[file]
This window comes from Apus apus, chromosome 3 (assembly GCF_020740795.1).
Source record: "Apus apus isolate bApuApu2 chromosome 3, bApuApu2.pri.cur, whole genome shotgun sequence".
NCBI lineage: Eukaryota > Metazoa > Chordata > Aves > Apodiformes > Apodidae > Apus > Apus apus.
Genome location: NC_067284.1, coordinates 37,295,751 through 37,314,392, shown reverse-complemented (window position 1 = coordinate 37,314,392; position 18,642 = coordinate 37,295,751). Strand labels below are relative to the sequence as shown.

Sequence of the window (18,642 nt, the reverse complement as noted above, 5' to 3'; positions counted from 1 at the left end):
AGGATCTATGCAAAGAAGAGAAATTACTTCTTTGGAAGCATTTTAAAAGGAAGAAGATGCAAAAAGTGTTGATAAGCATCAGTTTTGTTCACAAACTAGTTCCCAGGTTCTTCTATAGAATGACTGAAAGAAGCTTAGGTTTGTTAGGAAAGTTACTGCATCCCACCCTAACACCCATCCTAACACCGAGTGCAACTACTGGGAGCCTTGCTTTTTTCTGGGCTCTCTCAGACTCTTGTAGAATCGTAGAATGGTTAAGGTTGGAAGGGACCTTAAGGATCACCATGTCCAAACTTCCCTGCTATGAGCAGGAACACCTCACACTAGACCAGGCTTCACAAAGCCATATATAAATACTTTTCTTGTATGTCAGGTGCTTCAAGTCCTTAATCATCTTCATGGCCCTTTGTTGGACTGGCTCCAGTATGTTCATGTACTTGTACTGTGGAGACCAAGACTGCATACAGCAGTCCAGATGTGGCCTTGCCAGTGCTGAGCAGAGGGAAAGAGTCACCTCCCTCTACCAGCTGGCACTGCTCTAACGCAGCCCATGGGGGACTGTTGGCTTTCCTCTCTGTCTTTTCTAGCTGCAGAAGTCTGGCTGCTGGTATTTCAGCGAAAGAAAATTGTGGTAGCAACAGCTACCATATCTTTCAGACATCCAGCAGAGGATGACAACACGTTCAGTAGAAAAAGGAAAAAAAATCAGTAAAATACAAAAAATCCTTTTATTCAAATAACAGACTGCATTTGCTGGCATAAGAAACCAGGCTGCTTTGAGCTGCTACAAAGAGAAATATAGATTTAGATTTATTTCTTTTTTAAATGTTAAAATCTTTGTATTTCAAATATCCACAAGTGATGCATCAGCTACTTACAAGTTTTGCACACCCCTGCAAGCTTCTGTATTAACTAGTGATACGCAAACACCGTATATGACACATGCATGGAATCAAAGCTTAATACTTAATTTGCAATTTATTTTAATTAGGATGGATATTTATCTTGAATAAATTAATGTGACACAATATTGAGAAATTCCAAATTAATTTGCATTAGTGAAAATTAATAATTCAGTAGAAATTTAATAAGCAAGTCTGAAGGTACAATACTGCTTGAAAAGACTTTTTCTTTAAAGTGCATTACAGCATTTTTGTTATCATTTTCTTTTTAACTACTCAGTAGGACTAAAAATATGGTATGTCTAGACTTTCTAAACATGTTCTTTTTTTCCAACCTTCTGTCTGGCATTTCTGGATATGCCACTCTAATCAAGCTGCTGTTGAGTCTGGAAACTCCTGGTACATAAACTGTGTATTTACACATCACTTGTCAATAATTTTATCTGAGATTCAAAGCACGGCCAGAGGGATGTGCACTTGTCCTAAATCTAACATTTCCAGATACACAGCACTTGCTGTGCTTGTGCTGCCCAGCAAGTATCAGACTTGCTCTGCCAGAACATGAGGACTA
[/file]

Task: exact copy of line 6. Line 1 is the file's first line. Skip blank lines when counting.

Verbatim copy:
AGGATCTATGCAAAGAAGAGAAATTACTTCTTTGGAAGCATTTTAAAAGGAAGAAGATGCAAAAAGTGTTGATAAGCATCAGTTTTGTTCACAAACTAGTTCCCAGGTTCTTCTATAGAATGACTGAAAGAAGCTTAGGTTTGTTAGGAAAGTTACTGCATCCCACCCTAACACCCATCCTAACACCGAGTGCAACTACTGGGAGCCTTGCTTTTTTCTGGGCTCTCTCAGACTCTTGTAGAATCGTAGAATGGTTAAGGTTGGAAGGGACCTTAAGGATCACCATGTCCAAACTTCCCTGCTATGAGCAGGAACACCTCACACTAGACCAGGCTTCACAAAGCCATATATAAATACTTTTCTTGTATGTCAGGTGCTTCAAGTCCTTAATCATCTTCATGGCCCTTTGTTGGACTGGCTCCAGTATGTTCATGTACTTGTACTGTGGAGACCAAGACTGCATACAGCAGTCCAGATGTGGCCTTGCCAGTGCTGAGCAGAGGGAAAGAGTCACCTCCCTCTACCAGCTGGCACTGCTCTAACGCAGCCCATGGGGGACTGTTGGCTTTCCTCTCTGTCTTTTCTAGCTGCAGAAGTCTGGCTGCTGGTATTTCAGCGAAAGAAAATTGTGGTAGCAACAGCTACCATATCTTTCAGACATCCAGCAGAGGATGACAACACGTTCAGTAGAAAAAGGAAAAAAAATCAGTAAAATACAAAAAATCCTTTTATTCAAATAACAGACTGCATTTGCTGGCATAAGAAACCAGGCTGCTTTGAGCTGCTACAAAGAGAAATATAGATTTAGATTTATTTCTTTTTTAAATGTTAAAATCTTTGTATTTCAAATATCCACAAGTGATGCATCAGCTACTTACAAGTTTTGCACACCCCTGCAAGCTTCTGTATTAACTAGTGATACGCAAACACCGTATATGACACATGCATGGAATCAAAGCTTAATACTTAATTTGCAATTTATTTTAATTAGGATGGATATTTATCTTGAATAAATTAATGTGACACAATATTGAGAAATTCCAAATTAATTTGCATTAGTGAAAATTAATAATTCAGTAGAAATTTAATAAGCAAGTCTGAAGGTACAATACTGCTTGAAAAGACTTTTTCTTTAAAGTGCATTACAGCATTTTTGTTATCATTTTCTTTTTAACTACTCAGTAGGACTAAAAATATGGTATGTCTAGACTTTCTAAACATGTTCTTTTTTTCCAACCTTCTGTCTGGCATTTCTGGATATGCCACTCTAATCAAGCTGCTGTTGAGTCTGGAAACTCCTGGTACATAAACTGTGTATTTACACATCACTTGTCAATAATTTTATCTGAGATTCAAAGCACGGCCAGAGGGATGTGCACTTGTCCTAAATCTAACATTTCCAGATACACAGCACTTGCTGTGCTTGTGCTGCCCAGCAAGTATCAGACTTGCTCTGCCAGAACATGAGGACTA